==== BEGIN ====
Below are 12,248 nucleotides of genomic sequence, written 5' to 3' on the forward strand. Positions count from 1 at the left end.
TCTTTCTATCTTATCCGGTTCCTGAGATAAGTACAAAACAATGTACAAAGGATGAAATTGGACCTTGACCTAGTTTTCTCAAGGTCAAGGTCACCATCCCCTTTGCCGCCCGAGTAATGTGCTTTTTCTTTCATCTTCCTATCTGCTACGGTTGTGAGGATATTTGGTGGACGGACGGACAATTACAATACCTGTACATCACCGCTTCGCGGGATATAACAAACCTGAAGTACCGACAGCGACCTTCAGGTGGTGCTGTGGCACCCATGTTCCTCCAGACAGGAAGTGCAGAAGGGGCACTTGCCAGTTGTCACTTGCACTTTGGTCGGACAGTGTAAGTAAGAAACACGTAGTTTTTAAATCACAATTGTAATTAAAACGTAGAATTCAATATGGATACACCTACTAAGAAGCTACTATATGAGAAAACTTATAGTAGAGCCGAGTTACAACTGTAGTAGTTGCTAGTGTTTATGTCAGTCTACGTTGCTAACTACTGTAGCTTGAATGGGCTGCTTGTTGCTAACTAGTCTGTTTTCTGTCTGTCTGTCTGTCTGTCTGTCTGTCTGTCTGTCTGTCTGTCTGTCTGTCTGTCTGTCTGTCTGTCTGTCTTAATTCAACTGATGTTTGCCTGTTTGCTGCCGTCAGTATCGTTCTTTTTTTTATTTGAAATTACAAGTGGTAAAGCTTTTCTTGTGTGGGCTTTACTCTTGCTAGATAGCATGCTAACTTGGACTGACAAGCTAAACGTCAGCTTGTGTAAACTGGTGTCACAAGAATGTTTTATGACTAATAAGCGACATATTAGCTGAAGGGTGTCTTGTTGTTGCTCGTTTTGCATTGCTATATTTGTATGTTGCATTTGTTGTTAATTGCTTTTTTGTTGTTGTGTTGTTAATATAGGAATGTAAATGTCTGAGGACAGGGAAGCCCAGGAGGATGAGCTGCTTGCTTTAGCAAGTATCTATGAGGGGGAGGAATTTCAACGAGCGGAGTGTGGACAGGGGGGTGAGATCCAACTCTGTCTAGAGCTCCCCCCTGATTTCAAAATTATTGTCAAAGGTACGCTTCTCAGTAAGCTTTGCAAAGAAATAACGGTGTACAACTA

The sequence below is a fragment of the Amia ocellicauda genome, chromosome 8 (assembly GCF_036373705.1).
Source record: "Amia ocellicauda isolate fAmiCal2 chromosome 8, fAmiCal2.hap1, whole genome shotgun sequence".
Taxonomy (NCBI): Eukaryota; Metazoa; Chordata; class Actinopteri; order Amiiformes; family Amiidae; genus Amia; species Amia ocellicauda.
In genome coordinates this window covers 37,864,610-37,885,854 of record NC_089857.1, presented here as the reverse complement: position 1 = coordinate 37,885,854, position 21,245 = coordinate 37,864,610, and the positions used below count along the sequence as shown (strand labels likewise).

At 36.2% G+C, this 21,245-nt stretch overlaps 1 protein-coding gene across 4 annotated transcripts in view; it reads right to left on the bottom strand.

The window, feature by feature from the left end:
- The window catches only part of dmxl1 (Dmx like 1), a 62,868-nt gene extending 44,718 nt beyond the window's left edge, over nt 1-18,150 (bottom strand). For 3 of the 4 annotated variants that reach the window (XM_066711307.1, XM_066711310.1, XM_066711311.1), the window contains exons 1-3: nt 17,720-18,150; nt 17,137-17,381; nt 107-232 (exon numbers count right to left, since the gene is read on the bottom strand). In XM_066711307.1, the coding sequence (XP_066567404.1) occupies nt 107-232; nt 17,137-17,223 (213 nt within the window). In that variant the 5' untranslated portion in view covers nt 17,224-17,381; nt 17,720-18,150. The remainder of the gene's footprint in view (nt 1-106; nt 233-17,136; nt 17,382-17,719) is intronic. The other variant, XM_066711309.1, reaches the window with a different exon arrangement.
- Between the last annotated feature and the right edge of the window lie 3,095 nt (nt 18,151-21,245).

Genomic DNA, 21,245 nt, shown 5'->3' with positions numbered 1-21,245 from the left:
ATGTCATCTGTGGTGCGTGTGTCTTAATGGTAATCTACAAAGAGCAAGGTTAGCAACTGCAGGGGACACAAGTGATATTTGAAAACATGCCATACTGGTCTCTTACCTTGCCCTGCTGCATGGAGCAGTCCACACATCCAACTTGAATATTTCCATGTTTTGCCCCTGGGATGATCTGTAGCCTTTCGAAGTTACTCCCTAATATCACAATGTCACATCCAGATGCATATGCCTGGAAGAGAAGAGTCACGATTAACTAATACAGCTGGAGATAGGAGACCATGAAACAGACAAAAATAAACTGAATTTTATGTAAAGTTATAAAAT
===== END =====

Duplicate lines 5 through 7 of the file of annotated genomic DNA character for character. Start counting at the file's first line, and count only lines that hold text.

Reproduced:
Taxonomy (NCBI): Eukaryota; Metazoa; Chordata; class Actinopteri; order Amiiformes; family Amiidae; genus Amia; species Amia ocellicauda.
In genome coordinates this window covers 37,864,610-37,885,854 of record NC_089857.1, presented here as the reverse complement: position 1 = coordinate 37,885,854, position 21,245 = coordinate 37,864,610, and the positions used below count along the sequence as shown (strand labels likewise).

At 36.2% G+C, this 21,245-nt stretch overlaps 1 protein-coding gene across 4 annotated transcripts in view; it reads right to left on the bottom strand.